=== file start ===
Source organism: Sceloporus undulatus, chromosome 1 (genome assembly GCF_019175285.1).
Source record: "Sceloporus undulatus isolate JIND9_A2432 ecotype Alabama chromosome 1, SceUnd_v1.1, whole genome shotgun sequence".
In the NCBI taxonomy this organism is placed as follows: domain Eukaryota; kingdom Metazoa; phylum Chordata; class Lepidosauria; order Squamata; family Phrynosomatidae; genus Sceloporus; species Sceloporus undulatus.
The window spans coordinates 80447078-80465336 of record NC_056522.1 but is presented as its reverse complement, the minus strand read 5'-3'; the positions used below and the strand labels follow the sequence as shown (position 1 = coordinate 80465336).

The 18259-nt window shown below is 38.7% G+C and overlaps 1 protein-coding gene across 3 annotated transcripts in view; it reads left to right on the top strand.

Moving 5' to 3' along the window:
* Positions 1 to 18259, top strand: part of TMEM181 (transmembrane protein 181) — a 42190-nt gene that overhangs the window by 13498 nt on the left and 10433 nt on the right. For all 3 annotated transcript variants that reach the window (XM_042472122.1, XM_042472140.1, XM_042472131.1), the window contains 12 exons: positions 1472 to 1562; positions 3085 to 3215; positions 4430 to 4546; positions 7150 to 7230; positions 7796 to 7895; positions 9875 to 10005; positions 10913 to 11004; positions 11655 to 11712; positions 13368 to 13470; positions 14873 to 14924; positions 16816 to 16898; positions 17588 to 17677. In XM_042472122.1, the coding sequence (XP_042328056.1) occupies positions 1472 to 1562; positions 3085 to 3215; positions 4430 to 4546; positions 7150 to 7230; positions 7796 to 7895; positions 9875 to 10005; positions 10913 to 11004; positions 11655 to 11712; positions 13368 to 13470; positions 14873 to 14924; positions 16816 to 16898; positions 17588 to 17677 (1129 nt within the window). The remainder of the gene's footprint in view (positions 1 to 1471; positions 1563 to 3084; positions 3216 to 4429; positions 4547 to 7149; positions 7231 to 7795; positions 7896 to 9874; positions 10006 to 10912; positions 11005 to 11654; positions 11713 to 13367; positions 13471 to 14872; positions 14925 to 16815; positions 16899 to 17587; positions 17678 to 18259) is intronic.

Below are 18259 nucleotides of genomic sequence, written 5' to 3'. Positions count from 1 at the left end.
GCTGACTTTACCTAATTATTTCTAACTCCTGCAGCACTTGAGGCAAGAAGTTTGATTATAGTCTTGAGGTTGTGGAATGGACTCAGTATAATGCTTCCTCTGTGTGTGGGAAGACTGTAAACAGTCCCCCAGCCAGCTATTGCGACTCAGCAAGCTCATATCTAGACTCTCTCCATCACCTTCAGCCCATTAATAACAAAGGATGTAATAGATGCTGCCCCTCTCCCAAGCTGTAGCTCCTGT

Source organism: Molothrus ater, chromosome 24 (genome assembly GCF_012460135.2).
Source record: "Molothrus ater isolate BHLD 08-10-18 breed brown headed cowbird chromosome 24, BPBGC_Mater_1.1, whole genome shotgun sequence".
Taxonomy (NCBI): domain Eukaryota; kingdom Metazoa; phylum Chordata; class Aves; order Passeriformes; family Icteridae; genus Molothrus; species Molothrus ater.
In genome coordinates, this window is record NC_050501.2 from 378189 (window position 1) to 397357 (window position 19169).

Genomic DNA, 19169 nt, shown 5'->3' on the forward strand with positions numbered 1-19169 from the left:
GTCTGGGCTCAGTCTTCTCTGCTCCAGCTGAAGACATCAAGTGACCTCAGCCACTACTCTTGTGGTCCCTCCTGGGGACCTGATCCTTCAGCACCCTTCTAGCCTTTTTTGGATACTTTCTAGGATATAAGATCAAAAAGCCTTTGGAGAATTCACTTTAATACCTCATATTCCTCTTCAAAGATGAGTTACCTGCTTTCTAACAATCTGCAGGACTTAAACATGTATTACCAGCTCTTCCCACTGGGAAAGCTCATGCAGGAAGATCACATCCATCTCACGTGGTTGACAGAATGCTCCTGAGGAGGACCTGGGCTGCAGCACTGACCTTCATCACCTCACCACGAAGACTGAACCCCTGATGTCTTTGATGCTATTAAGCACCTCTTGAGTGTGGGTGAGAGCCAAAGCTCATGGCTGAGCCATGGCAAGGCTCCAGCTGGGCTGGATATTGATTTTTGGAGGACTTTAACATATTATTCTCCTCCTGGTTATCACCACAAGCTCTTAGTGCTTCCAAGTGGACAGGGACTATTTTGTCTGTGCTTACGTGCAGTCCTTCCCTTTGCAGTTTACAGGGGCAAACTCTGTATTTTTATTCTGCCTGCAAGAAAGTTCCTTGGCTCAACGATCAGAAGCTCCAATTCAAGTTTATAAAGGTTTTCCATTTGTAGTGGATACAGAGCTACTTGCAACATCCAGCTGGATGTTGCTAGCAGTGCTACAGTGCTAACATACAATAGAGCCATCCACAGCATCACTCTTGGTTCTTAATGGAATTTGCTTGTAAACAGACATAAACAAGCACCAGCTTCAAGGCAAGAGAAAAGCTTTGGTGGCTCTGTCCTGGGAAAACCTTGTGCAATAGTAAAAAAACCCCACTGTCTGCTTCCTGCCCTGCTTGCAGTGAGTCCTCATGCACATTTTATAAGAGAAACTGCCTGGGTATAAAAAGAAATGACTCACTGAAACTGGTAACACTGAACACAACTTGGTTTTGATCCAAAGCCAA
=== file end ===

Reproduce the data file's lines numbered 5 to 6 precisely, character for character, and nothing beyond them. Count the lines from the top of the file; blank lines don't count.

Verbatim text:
The 18259-nt window shown below is 38.7% G+C and overlaps 1 protein-coding gene across 3 annotated transcripts in view; it reads left to right on the top strand.

Moving 5' to 3' along the window: